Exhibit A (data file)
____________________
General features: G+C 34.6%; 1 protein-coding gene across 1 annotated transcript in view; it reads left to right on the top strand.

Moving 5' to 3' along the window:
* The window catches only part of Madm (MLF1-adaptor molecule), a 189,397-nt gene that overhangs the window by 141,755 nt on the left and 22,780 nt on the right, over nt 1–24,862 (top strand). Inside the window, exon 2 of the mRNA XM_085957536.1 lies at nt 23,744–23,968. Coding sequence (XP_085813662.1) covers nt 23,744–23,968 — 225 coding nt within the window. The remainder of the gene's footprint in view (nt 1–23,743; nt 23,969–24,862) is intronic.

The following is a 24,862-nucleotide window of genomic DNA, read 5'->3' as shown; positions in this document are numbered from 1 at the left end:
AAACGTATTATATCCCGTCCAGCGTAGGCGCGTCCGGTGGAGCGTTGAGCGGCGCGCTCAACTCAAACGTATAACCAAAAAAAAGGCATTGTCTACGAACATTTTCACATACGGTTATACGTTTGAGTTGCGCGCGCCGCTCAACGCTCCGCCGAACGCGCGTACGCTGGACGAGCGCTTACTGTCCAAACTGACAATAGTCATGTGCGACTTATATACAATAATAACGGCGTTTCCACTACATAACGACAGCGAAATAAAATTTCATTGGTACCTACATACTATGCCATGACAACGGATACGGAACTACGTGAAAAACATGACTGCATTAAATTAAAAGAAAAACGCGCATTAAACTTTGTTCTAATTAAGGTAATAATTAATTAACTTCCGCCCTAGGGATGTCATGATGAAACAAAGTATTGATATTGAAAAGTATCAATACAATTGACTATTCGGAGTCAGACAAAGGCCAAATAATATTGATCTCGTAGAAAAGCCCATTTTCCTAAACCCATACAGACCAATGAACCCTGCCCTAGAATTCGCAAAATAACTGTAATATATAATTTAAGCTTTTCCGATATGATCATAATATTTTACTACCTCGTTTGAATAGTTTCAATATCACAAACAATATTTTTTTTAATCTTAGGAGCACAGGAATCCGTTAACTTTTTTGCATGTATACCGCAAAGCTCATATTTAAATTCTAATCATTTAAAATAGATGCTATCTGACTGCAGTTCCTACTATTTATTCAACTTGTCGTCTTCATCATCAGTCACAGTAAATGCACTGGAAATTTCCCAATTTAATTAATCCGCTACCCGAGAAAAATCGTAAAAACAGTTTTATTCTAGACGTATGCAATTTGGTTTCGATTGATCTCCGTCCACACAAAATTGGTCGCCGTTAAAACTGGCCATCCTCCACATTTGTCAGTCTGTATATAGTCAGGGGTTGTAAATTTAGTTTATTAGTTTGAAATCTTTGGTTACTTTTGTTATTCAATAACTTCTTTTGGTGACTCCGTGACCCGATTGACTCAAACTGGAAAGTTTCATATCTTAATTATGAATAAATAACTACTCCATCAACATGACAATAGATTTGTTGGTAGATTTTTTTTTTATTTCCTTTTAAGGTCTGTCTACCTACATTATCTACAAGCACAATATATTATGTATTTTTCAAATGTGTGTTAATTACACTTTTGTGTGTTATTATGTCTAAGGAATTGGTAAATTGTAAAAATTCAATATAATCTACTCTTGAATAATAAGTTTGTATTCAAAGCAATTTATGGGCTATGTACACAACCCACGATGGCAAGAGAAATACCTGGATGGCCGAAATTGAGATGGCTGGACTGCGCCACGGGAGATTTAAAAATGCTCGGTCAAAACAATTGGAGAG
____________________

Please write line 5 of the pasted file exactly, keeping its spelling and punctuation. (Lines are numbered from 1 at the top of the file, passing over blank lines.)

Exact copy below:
AAACGTATTATATCCCGTCCAGCGTAGGCGCGTCCGGTGGAGCGTTGAGCGGCGCGCTCAACTCAAACGTATAACCAAAAAAAAGGCATTGTCTACGAACATTTTCACATACGGTTATACGTTTGAGTTGCGCGCGCCGCTCAACGCTCCGCCGAACGCGCGTACGCTGGACGAGCGCTTACTGTCCAAACTGACAATAGTCATGTGCGACTTATATACAATAATAACGGCGTTTCCACTACATAACGACAGCGAAATAAAATTTCATTGGTACCTACATACTATGCCATGACAACGGATACGGAACTACGTGAAAAACATGACTGCATTAAATTAAAAGAAAAACGCGCATTAAACTTTGTTCTAATTAAGGTAATAATTAATTAACTTCCGCCCTAGGGATGTCATGATGAAACAAAGTATTGATATTGAAAAGTATCAATACAATTGACTATTCGGAGTCAGACAAAGGCCAAATAATATTGATCTCGTAGAAAAGCCCATTTTCCTAAACCCATACAGACCAATGAACCCTGCCCTAGAATTCGCAAAATAACTGTAATATATAATTTAAGCTTTTCCGATATGATCATAATATTTTACTACCTCGTTTGAATAGTTTCAATATCACAAACAATATTTTTTTTAATCTTAGGAGCACAGGAATCCGTTAACTTTTTTGCATGTATACCGCAAAGCTCATATTTAAATTCTAATCATTTAAAATAGATGCTATCTGACTGCAGTTCCTACTATTTATTCAACTTGTCGTCTTCATCATCAGTCACAGTAAATGCACTGGAAATTTCCCAATTTAATTAATCCGCTACCCGAGAAAAATCGTAAAAACAGTTTTATTCTAGACGTATGCAATTTGGTTTCGATTGATCTCCGTCCACACAAAATTGGTCGCCGTTAAAACTGGCCATCCTCCACATTTGTCAGTCTGTATATAGTCAGGGGTTGTAAATTTAGTTTATTAGTTTGAAATCTTTGGTTACTTTTGTTATTCAATAACTTCTTTTGGTGACTCCGTGACCCGATTGACTCAAACTGGAAAGTTTCATATCTTAATTATGAATAAATAACTACTCCATCAACATGACAATAGATTTGTTGGTAGATTTTTTTTTTATTTCCTTTTAAGGTCTGTCTACCTACATTATCTACAAGCACAATATATTATGTATTTTTCAAATGTGTGTTAATTACACTTTTGTGTGTTATTATGTCTAAGGAATTGGTAAATTGTAAAAATTCAATATAATCTACTCTTGAATAATAAGTTTGTATTCAAAGCAATTTATGGGCTATGTACACAACCCACGATGGCAAGAGAAATACCTGGATGGCCGAAATTGAGATGGCTGGACTGCGCCACGGGAGATTTAAAAATGCTCGGTCAAAACAATTGGAGAG